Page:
Number 1 is polyethylene terephthalate (PETE or PET), a polymer resin. PET is one of the most frequently recycled plastics and has been widely used to create polyester fibers. PET can be found in carpet, food and liquid packaging, textiles and films. According to the U.S. EPA, the primary market for recycled PET bottles is fiber for carpet and textiles. Recycled PET can also be used in non-food bottles, office binders and folders and fiberfill for ski jackets, outerwear and sleeping bags.

Number 2 refers to high density polyethylene (HDPE), which is made from petroleum. Along with PET, HDPE plastics have the highest recycling rate. HDPE is used in numerous products, including beverage bottles, containers, plastic bags and playground materials. Recycled HDPE is primarily used to produce bottles for motor oil and detergent, but it can also be manufactured into pails, construction fencing, lawn chairs, trash cans and containers for liquid cleaning supplies.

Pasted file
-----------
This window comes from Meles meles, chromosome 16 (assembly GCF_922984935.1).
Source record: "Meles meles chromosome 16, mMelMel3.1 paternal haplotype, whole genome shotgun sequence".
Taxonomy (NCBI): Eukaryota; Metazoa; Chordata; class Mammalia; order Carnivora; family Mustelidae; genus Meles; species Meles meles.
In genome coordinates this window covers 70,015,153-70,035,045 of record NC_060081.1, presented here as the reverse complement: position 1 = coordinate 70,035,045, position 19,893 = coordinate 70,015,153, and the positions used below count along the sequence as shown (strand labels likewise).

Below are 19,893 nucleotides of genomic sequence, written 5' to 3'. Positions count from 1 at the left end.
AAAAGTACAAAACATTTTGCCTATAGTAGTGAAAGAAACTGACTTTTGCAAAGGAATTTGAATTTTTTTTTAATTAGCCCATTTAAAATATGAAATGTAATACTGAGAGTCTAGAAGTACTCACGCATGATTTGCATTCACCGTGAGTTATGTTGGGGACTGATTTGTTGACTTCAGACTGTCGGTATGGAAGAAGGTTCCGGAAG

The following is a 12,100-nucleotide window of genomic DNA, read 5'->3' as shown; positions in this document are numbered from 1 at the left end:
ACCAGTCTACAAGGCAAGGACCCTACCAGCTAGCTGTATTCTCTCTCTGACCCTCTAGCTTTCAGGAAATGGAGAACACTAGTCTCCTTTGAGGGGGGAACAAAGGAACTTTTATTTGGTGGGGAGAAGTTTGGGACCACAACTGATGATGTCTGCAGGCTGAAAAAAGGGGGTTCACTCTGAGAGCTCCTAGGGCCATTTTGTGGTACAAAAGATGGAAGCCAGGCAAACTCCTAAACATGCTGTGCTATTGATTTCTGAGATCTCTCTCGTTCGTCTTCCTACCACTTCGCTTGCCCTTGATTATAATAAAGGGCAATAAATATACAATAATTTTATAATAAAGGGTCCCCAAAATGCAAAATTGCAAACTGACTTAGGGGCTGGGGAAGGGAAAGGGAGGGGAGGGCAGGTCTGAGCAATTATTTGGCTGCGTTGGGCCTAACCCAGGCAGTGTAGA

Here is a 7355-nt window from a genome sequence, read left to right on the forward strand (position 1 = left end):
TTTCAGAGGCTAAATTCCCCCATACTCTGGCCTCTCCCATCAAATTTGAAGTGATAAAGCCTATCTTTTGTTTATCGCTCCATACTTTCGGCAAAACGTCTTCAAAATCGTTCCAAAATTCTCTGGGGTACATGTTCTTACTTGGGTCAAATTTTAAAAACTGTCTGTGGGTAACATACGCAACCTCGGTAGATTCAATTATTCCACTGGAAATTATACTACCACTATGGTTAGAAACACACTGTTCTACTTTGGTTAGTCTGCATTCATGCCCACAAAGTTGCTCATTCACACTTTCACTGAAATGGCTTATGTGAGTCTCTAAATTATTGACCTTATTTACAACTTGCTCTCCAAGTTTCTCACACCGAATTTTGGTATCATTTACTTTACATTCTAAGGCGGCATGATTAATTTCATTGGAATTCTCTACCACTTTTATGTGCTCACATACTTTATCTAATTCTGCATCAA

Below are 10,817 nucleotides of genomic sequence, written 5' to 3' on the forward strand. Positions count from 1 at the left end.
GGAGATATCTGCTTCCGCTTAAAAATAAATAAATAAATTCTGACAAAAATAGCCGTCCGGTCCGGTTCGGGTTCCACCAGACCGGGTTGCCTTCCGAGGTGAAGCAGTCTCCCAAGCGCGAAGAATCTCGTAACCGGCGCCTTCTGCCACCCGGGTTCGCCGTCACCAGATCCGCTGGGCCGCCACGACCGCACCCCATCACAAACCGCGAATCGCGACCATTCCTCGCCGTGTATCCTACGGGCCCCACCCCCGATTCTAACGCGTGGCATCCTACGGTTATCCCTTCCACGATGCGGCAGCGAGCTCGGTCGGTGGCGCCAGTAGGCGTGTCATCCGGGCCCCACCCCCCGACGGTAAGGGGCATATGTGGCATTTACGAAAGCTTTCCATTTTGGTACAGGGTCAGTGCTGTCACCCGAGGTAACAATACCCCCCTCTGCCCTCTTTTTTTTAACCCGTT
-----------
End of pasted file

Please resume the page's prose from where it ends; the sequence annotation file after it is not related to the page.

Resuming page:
Number 3 is polyvinyl chloride, more commonly known as PVC or vinyl. In addition to its chemical resistance and strength, PVC has stable electrical properties, which is why it is often used in cables and electrical boxes. PVC can also be found in decks, carpet backing, floor tiles, fencing and pipes. Recycled vinyl is used to produce drain pipe, office accessories and trash containers.

Number 4 is low density polyethylene (LDPE), a thermoplastic made from petroleum. Thermoplastics soften when they are exposed to heat and can be reshaped repeatedly. This flexibility makes LDPE perfect for packaging and film-like materials. LDPE is also used in computer components, lids, trays and tubing. LDPE can be recycled and used to make new grocery and trash bags.

Number 5 refers to polypropylene (PP), which is used in a wide variety of applications, including packaging, textiles and automotive components, such as batteries. Recycled polypropylene is used to manufacture new batteries, as well as in other automotive applications and in products such as wheels for barbecue grills and lawn mowers.

Number 6 is polystyrene (PS), which, when heated and exposed to air, forms Styrofoam. Polystyrene can also be found in plastic cutlery, cameras, insulation and thermometers. Recycled polystyrene can be used to produce office and school supplies, protective industrial packaging and plant containers.